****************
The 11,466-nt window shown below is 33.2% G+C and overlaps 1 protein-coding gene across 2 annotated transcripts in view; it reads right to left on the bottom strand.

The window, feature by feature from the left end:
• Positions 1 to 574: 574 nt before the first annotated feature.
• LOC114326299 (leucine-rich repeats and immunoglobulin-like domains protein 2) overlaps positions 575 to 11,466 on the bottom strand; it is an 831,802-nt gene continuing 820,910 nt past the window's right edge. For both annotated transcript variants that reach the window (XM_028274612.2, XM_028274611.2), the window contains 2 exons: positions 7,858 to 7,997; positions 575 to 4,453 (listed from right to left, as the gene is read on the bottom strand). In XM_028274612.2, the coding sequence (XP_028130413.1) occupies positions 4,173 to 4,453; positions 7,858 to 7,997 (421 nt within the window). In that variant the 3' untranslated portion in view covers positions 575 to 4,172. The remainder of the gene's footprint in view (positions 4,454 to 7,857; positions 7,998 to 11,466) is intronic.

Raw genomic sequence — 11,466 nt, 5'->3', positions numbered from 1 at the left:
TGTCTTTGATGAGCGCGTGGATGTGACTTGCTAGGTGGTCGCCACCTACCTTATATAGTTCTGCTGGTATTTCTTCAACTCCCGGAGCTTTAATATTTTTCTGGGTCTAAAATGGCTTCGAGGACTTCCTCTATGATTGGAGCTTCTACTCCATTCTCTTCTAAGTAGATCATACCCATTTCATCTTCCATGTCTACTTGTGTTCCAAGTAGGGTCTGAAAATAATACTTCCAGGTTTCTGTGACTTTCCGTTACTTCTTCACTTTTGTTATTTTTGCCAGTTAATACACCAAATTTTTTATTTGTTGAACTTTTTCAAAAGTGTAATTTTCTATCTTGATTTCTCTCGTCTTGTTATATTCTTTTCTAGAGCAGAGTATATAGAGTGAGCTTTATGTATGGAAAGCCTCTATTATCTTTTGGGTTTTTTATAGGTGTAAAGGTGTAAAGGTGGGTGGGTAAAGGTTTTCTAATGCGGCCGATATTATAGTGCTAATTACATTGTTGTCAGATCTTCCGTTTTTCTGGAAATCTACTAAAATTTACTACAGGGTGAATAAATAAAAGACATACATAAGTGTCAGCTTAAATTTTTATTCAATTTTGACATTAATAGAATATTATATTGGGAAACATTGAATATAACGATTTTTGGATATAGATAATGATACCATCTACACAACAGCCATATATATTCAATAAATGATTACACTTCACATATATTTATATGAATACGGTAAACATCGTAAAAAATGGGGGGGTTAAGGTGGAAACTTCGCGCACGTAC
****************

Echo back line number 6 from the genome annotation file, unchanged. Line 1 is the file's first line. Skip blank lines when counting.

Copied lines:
TGTCTTTGATGAGCGCGTGGATGTGACTTGCTAGGTGGTCGCCACCTACCTTATATAGTTCTGCTGGTATTTCTTCAACTCCCGGAGCTTTAATATTTTTCTGGGTCTAAAATGGCTTCGAGGACTTCCTCTATGATTGGAGCTTCTACTCCATTCTCTTCTAAGTAGATCATACCCATTTCATCTTCCATGTCTACTTGTGTTCCAAGTAGGGTCTGAAAATAATACTTCCAGGTTTCTGTGACTTTCCGTTACTTCTTCACTTTTGTTATTTTTGCCAGTTAATACACCAAATTTTTTATTTGTTGAACTTTTTCAAAAGTGTAATTTTCTATCTTGATTTCTCTCGTCTTGTTATATTCTTTTCTAGAGCAGAGTATATAGAGTGAGCTTTATGTATGGAAAGCCTCTATTATCTTTTGGGTTTTTTATAGGTGTAAAGGTGTAAAGGTGGGTGGGTAAAGGTTTTCTAATGCGGCCGATATTATAGTGCTAATTACATTGTTGTCAGATCTTCCGTTTTTCTGGAAATCTACTAAAATTTACTACAGGGTGAATAAATAAAAGACATACATAAGTGTCAGCTTAAATTTTTATTCAATTTTGACATTAATAGAATATTATATTGGGAAACATTGAATATAACGATTTTTGGATATAGATAATGATACCATCTACACAACAGCCATATATATTCAATAAATGATTACACTTCACATATATTTATATGAATACGGTAAACATCGTAAAAAATGGGGGGGTTAAGGTGGAAACTTCGCGCACGTAC